Factsheets

AbilityNet’s Factsheets are free to download and provide advice and information about how computers and other digital technologies can help people with a range of conditions and impairments.

Written by our specialist team of assessors and accessibility consultants they give detailed information on a wide range of assistive technology, services and related organisations. Many give a step by step guide to help you set up your computer and software (assistive technology) to meet your individual requirements.

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  • Did you know that for every 10 disabled users encountering barriers online, on average only one will complain about issues they encounter, and the other nine will give up or take their business elsewhere? (Click Away Pound research).

    Last updated: November 2019
  • The NHS defines Multiple Sclerosis (MS) as a condition that can affect the brain and spinal cord, causing a wide range of potential symptoms, including problems with vision, arm of leg movement, sensation or balance. There are three main types of MS; “Relapsing remitting MS”, “Primary progressive MS” and “Secondary progressive MS”. This factsheet offers a summary of the difficulties people with MS may experience using their computers, along with information about adjustments that can make their devices easier to use.
    Last updated: August 2019
  • Osteoarthritis (OA) is the most common type of arthritis, affecting an estimated 9 million people in the UK. Osteoarthritis was previously dubbed “wear and tear” arthritis because it was thought that the joints gradually wore out over time and was an inevitable part of ageing. However, it’s now known that osteoarthritis is more complicated than this, and that while the risk of osteoarthritis does increase as we grow older it’s by no means inevitable. Although osteoarthritis is distinct from rheumatoid arthritis which is an auto-immune disease the two forms have similarities in the way in which they can impact quality of life, but also in the ways in which technology can support people, enabling them to maintain independence. Given that many people with osteoarthritis can experience reduced dexterity and can find it painful to use standard keyboards and mice, AbilityNet has produced this factsheet to cover some of the options that can help make computers, laptops, tablets and smartphones easier to use.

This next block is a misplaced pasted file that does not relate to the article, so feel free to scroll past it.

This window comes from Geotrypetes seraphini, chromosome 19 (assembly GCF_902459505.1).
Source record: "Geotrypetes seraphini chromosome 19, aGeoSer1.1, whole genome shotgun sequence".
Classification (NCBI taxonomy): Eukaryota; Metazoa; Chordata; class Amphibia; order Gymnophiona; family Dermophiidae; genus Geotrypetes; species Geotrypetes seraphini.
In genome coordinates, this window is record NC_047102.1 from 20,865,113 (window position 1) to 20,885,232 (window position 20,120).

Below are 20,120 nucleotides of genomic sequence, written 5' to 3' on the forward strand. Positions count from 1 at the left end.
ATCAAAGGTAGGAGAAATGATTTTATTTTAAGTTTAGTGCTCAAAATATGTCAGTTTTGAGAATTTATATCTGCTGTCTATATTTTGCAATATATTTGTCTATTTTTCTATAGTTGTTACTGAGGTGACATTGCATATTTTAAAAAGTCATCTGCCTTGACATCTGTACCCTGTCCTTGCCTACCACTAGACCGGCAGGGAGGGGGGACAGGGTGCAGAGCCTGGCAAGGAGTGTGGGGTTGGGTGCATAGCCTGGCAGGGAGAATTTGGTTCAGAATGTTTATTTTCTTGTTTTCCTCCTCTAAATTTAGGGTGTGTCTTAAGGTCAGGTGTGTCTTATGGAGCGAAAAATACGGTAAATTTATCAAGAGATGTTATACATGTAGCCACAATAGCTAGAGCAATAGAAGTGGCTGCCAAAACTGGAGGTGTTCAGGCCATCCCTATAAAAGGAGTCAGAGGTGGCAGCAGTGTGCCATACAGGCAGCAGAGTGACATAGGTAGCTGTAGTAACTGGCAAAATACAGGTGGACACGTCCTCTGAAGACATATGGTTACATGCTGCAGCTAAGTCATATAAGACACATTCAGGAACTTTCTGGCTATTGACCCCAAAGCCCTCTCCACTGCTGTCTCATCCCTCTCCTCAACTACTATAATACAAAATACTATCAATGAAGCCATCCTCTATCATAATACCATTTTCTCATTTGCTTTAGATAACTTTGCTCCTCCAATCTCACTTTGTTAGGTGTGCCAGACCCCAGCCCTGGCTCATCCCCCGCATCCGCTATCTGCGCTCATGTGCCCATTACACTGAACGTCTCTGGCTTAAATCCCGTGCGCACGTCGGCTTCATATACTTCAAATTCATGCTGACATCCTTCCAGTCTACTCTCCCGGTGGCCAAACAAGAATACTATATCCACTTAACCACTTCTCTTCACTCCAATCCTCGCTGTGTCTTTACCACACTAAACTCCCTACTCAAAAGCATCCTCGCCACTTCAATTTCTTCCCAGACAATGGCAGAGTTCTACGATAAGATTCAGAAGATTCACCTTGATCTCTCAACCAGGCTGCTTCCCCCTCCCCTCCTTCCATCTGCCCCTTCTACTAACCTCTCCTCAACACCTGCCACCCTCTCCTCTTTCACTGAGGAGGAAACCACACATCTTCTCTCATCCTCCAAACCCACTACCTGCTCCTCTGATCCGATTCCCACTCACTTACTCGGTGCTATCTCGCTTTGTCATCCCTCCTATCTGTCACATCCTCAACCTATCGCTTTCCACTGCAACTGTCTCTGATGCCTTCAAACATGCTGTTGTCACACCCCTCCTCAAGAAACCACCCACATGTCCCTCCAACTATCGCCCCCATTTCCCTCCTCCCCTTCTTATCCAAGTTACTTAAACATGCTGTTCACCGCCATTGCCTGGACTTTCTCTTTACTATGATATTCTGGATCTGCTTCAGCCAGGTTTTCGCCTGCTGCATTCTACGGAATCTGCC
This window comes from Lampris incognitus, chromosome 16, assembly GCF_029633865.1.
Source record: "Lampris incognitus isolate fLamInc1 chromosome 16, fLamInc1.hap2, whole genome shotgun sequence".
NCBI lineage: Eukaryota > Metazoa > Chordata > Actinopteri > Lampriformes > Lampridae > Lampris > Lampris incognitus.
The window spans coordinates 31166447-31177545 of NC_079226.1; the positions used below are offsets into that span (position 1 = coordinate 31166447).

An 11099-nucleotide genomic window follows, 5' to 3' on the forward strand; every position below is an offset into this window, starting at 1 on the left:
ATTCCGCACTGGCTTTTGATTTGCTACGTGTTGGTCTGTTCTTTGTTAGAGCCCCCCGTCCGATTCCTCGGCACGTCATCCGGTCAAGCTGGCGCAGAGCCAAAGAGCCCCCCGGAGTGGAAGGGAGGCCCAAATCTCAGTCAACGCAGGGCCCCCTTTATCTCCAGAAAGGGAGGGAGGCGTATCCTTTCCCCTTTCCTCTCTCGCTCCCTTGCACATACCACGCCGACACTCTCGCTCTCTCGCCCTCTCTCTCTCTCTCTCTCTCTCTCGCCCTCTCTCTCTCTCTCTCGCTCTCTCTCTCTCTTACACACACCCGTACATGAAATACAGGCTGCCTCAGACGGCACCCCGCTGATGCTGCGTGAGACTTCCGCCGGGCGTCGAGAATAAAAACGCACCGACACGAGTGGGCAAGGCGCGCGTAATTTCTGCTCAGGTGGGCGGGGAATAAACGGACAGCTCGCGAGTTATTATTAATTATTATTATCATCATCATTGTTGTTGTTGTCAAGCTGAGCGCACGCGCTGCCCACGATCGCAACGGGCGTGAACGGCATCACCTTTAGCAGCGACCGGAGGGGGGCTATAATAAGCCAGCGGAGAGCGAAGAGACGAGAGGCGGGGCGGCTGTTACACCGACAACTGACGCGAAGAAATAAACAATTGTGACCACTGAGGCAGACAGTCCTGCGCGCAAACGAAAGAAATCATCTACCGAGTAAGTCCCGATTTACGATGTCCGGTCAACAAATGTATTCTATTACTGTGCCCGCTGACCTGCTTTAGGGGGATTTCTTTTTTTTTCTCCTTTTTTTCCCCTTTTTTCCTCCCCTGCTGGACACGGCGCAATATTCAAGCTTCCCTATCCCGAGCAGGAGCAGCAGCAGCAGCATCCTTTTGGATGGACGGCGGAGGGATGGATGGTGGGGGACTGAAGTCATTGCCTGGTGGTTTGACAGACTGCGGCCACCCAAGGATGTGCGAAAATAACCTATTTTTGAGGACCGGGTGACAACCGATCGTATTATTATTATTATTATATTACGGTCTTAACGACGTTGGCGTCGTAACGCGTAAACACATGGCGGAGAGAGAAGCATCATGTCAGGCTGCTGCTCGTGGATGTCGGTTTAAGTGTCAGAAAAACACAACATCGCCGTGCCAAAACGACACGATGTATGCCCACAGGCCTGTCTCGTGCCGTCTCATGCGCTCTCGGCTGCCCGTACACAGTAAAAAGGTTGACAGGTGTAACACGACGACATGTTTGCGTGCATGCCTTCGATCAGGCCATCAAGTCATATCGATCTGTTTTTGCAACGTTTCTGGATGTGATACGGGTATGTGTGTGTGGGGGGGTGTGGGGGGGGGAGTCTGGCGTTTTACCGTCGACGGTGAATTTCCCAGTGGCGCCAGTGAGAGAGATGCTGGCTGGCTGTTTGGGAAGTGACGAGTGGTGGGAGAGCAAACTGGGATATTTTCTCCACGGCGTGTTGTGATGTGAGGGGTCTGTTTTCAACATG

Last updated: August 2019
  • Although using and interacting with information technology (IT) is becoming increasingly intuitive, it is not a natural process and therefore, some level of training will be needed for anyone. Training is also the most efficient way to improve confidence and encourage further independent learning. AbilityNet provides free IT support to help older people and disabled people to use technology to achieve their goals. We have a network of friendly volunteers who can help with most major computer systems, laptops, tablet devices and smartphones. We are often asked about teaching and training on computer skills, this factsheet provides the details of the companies, charities, and government initiatives that can provide this.
    Last updated: July 2019
  • This factsheet provides an overview of the main ways in which computers can be adapted to help anyone with a visual impairment. Some of these accessibility features are built into standard computers. Advances in assistive technology are opening up a world of productive possibilities for blind and partially sighted people in work and education, and at home. Finding the right technological ‘solution’ for anyone with a visual impairment can enable them to carry out a wide range of computing tasks very effectively. Access to these technologies can have a profound impact on peoples’ lives, from enabling career advancement, to increasing peoples’ sense of independence and self-esteem, while also helping reduce social isolation. Employers have a duty of care to all their employees under the Equality Act 2010 and must make ‘reasonable adjustments’ to prevent discrimination against disabled staff. This factsheet has been written to help visually impaired users begin to identify the particular configuration of hardware and software options that will best meet their individual needs.